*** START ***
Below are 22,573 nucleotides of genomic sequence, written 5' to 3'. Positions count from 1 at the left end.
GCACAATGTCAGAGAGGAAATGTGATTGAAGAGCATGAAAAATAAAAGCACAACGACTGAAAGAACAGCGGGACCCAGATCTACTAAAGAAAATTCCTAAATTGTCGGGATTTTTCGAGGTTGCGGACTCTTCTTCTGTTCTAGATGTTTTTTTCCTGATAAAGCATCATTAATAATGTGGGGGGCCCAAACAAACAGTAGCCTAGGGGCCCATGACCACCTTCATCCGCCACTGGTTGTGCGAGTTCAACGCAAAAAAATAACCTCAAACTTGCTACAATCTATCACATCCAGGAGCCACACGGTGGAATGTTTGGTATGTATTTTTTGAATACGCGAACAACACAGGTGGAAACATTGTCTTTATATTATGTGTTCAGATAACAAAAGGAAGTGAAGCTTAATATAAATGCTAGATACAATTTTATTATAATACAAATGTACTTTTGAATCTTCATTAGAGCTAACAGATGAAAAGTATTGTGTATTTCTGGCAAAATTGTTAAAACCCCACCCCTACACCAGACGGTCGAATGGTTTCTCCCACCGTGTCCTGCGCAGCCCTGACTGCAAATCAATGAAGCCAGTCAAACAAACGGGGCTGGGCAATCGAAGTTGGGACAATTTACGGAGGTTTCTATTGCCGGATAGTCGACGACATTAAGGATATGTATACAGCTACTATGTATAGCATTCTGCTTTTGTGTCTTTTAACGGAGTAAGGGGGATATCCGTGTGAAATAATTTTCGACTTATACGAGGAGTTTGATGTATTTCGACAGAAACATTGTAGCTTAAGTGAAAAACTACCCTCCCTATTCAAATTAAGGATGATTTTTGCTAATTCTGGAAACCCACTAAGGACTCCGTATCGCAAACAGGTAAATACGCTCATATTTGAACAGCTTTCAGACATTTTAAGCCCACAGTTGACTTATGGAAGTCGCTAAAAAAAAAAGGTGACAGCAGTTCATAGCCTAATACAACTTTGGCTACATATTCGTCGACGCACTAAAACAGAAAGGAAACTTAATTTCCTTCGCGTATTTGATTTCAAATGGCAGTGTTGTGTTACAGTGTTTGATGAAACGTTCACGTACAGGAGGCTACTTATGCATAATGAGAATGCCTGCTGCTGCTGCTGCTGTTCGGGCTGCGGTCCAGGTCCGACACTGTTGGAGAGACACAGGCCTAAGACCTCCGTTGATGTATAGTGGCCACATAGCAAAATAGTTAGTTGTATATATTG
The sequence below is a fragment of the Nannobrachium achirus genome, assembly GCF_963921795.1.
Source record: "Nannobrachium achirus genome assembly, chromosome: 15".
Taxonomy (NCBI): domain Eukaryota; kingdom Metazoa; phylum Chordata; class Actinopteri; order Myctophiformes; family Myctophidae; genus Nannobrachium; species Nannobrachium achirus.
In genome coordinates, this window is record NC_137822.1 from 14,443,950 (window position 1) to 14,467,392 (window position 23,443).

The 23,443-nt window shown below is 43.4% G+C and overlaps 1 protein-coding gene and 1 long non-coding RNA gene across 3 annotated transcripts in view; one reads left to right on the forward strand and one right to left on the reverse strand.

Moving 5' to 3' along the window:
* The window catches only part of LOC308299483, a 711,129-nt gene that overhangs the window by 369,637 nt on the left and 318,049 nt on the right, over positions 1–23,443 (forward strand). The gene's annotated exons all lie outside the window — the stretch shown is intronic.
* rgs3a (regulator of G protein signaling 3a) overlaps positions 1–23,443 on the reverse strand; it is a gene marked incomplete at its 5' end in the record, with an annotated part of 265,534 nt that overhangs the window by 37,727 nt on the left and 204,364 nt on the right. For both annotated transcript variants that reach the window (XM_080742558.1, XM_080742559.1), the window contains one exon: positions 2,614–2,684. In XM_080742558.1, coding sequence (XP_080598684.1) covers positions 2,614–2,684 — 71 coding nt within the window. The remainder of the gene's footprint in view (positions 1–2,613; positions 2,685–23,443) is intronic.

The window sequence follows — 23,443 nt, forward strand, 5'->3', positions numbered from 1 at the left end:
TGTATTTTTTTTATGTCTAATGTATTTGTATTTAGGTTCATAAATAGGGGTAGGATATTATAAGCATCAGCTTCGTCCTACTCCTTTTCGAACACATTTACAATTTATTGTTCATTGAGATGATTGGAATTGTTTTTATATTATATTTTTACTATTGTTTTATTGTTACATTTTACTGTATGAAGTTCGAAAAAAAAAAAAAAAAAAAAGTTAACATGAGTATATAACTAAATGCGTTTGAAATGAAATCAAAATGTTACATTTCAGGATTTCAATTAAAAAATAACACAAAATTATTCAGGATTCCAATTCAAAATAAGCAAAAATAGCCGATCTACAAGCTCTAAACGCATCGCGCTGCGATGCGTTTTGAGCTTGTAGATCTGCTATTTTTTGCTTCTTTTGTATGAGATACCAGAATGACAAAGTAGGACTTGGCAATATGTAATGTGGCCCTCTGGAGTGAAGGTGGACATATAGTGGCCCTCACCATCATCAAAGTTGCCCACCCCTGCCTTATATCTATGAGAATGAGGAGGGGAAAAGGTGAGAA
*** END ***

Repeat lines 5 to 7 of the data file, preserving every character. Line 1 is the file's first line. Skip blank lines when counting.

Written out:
Taxonomy (NCBI): domain Eukaryota; kingdom Metazoa; phylum Chordata; class Actinopteri; order Myctophiformes; family Myctophidae; genus Nannobrachium; species Nannobrachium achirus.
In genome coordinates, this window is record NC_137822.1 from 14,443,950 (window position 1) to 14,467,392 (window position 23,443).

The 23,443-nt window shown below is 43.4% G+C and overlaps 1 protein-coding gene and 1 long non-coding RNA gene across 3 annotated transcripts in view; one reads left to right on the forward strand and one right to left on the reverse strand.